Opelika Teacher is a Class Act

"Tell me and I'll forget. Show me and I might remember; involve me and I'll learn; and that's what I try to get the students to do," says Jerry Williamson. He may have the greenest thumb in all of Opelika. The high school horticulture teacher grows not only plants, but helps students blossom for the future.

12th grader Drew Weaver says, "he teaches people work ethic. He knows when you get out of high school, you're not going to have everything handed to you on a silver platter. So he teaches you to work for things and to be able to work with others; and that really helps you in other areas of life."

Classmate Beth White adds, "he's a really nice guy, I've enjoyed both classes I've had with him. He not only teaches us really well, we have fun while we're learning."

This is Williamson's 21st year at Opelika High. His classroom is filled with Future Farmers of America awards his students have won, and he's no slouch himself. Assistant principal Kenneth Oliver says, "he's an excellent teacher and he recently won an award for being the best teacher in the state of Alabama for career technical programs."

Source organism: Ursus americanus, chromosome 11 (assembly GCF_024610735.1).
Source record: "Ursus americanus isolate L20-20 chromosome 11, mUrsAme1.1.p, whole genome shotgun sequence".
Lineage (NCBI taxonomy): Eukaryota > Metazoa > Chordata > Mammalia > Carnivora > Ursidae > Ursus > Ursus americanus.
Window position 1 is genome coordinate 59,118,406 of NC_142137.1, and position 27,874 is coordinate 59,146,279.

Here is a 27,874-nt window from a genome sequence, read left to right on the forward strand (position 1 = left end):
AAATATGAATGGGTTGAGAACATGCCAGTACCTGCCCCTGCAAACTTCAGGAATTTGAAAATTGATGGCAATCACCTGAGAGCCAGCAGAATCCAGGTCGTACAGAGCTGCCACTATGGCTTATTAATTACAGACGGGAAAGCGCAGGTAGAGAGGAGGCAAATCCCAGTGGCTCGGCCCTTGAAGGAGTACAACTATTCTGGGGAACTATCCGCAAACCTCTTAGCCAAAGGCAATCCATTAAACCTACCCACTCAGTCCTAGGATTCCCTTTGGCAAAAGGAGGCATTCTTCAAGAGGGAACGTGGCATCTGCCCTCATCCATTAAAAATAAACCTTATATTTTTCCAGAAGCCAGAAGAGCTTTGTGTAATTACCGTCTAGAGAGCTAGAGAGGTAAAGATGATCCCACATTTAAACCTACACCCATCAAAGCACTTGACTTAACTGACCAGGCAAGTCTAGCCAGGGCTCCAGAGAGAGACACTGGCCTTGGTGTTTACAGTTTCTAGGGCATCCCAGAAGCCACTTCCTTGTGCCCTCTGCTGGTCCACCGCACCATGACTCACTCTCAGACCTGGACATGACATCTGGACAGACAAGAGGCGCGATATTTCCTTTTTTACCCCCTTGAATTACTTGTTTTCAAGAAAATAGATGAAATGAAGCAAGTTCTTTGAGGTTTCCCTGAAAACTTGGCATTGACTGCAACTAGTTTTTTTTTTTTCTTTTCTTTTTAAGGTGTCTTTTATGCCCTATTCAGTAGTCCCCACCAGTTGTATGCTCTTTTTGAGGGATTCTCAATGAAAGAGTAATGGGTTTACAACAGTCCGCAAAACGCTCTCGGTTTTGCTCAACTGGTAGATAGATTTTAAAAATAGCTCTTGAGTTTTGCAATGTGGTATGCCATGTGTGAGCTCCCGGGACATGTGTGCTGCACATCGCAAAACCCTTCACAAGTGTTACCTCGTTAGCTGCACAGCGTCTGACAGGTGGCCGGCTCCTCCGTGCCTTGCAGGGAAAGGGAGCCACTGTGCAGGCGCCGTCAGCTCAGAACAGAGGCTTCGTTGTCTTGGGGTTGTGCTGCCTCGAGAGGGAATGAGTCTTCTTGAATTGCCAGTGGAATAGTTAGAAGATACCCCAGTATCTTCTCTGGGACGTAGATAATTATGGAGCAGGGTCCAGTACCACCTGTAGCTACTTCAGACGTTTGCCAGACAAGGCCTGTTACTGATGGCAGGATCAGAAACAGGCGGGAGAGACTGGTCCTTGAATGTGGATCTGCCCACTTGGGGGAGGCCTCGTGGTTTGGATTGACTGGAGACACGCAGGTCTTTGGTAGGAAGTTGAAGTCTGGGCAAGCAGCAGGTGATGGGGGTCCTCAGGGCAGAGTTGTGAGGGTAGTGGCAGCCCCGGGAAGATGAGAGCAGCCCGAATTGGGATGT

The expertise Williamson shares with his students isn't confined to school greenhouses. His classes beautify Opelika. "One of our courses, landscape design, we go out and actually landscape buildings, public buildings. We built a city park in the past for the community and it lets them see that working together we can all accomplish a lot," says Williamson.

When he came to Opelika High two decades ago there were 32 students taking horticulture classes; today there are 250, and each year the school has to turn students away.

Education Reporter: Michael Briddell